State school superintendent: Opportunity School District lost, but reform efforts continue

The anti-OSD forces scored an impressive victory with six in 10 voters rejecting the amendment.

State School Superintendent Richard Woods shares his response to the decisive defeat of Amendment 1, the Opportunity School District.

By Richard Woods

Though Amendment 1 spurred a contentious campaign, the points raised by both sides renewed our commitment to focus on chronically struggling schools and we, as Georgians, cannot allow this focus to wane in the aftermath of the election.

The introduction of the Opportunity School District concept in the Legislature during my first days in office highlighted the need for the Georgia Department of Education to broaden our approach to supporting schools. In the past, struggling schools were primarily served by the School Improvement division. I gave the direction that supporting these schools needed to be a shared responsibility across the GaDOE, with a common goal to decrease the number of schools on the Opportunity-eligible list. We’ve made progress and have been able to work with districts to decrease the number of Opportunity-eligible schools by eight percent.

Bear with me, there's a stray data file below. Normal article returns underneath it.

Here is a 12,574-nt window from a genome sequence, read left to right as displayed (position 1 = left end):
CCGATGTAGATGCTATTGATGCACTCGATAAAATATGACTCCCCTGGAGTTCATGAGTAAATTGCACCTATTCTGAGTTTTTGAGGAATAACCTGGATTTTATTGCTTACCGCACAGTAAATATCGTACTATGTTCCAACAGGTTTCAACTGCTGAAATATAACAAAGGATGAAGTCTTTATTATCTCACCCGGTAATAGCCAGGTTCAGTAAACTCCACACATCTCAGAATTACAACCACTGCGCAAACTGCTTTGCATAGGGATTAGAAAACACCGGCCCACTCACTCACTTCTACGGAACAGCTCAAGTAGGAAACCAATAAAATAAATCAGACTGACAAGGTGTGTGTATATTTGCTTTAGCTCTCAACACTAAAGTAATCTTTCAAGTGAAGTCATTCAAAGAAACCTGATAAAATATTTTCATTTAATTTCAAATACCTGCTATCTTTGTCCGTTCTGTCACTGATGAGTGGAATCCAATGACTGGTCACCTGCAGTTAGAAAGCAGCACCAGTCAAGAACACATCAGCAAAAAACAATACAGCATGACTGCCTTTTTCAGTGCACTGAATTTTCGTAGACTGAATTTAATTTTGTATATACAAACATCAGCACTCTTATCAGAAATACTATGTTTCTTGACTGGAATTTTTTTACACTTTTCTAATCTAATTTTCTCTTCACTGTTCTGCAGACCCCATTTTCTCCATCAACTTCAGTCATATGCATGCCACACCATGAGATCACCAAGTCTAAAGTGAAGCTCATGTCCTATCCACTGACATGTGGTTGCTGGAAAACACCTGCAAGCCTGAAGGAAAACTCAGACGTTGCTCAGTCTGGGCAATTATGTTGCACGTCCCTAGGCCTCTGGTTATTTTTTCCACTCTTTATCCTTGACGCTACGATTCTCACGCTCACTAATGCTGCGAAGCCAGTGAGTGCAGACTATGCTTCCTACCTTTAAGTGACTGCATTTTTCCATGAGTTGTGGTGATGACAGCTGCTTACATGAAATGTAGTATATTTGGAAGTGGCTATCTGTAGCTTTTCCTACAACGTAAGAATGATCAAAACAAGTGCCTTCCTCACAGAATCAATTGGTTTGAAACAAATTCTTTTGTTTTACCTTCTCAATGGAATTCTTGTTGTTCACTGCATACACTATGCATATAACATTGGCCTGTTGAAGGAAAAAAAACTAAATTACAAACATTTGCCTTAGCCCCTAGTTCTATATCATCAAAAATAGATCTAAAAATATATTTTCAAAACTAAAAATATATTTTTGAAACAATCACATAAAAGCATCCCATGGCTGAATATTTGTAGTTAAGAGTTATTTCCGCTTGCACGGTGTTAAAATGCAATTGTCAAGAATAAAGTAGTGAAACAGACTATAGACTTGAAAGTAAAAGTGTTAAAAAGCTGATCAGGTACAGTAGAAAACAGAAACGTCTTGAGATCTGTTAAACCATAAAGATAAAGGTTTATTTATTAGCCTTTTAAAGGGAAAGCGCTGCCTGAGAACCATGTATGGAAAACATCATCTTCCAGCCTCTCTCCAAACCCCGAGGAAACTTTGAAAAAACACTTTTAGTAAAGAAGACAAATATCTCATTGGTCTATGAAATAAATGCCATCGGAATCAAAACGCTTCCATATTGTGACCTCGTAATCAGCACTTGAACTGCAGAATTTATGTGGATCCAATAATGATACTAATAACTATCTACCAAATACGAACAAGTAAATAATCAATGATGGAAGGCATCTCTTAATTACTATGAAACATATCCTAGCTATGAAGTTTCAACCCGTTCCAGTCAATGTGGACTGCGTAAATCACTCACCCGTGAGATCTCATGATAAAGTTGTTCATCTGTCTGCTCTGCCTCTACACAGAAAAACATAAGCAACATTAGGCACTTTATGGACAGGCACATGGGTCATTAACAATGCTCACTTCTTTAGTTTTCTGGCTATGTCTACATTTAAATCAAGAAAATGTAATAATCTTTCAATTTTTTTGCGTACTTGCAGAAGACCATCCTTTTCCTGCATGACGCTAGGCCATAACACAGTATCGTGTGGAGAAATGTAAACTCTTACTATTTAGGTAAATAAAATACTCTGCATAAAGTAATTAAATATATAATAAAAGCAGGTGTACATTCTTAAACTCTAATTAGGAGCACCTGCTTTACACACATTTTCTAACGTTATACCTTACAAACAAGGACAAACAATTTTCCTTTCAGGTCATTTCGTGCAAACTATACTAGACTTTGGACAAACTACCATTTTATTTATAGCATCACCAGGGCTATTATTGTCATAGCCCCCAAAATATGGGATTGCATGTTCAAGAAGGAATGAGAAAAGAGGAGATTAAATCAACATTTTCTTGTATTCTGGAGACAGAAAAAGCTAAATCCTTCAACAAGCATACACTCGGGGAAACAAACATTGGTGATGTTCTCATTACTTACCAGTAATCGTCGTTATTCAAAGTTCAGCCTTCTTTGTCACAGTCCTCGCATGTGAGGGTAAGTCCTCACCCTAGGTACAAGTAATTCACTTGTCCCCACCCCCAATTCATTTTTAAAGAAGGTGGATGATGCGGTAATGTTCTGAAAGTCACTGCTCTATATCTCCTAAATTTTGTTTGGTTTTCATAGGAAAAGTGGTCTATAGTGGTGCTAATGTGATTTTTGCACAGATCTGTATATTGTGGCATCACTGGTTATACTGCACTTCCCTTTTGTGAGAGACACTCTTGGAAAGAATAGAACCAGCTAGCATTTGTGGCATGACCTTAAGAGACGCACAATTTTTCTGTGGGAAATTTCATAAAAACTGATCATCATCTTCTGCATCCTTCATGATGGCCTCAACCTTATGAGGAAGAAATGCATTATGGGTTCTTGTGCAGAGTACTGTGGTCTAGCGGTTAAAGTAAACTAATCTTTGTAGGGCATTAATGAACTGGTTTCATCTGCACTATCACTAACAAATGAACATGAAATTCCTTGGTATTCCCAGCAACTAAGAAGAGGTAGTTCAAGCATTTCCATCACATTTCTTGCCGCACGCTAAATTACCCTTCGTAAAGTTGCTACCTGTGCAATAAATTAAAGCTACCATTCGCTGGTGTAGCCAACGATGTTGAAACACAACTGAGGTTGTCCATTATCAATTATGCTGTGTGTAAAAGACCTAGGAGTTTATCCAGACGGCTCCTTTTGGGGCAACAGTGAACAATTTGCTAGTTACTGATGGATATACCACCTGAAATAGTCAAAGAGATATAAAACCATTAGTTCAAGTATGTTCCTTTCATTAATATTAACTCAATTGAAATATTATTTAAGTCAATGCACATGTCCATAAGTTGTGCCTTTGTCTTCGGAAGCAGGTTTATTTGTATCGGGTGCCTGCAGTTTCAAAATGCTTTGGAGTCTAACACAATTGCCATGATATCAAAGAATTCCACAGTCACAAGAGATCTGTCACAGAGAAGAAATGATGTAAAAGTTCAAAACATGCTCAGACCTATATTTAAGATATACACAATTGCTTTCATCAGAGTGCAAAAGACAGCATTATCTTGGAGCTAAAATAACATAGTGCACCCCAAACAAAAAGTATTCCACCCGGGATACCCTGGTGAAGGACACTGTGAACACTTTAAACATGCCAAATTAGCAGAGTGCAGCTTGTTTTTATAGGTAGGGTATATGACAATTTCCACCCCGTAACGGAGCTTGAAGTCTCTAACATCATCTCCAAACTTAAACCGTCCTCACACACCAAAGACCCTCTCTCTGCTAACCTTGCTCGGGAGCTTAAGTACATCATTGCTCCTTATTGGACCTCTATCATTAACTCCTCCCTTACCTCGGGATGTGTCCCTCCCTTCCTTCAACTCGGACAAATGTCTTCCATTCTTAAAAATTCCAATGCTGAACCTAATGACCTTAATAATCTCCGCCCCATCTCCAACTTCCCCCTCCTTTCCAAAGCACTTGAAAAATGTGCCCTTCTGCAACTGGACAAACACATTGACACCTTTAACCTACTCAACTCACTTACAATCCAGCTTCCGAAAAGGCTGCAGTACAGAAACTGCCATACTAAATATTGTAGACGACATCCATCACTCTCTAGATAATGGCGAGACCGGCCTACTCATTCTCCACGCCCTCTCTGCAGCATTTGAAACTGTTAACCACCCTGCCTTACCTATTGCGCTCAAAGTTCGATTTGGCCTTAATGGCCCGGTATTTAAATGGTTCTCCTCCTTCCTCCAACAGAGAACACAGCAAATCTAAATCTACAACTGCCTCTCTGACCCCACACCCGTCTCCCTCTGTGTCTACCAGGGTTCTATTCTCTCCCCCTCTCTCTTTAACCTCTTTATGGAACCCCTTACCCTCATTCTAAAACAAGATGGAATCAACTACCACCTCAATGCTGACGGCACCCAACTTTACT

Since the onset of this campaign, my commitment has been focused on our responsibility of ensuring that schools are not on the list in the first place.

As state school superintendent, I have traveled to schools across Georgia, including some that were on the Opportunity-eligible list. Many factors contribute to the poor performance of these schools — fractured communities, unclear expectations, lack of consistent leadership, inconsistent support, and students who have needs that go beyond pure academics.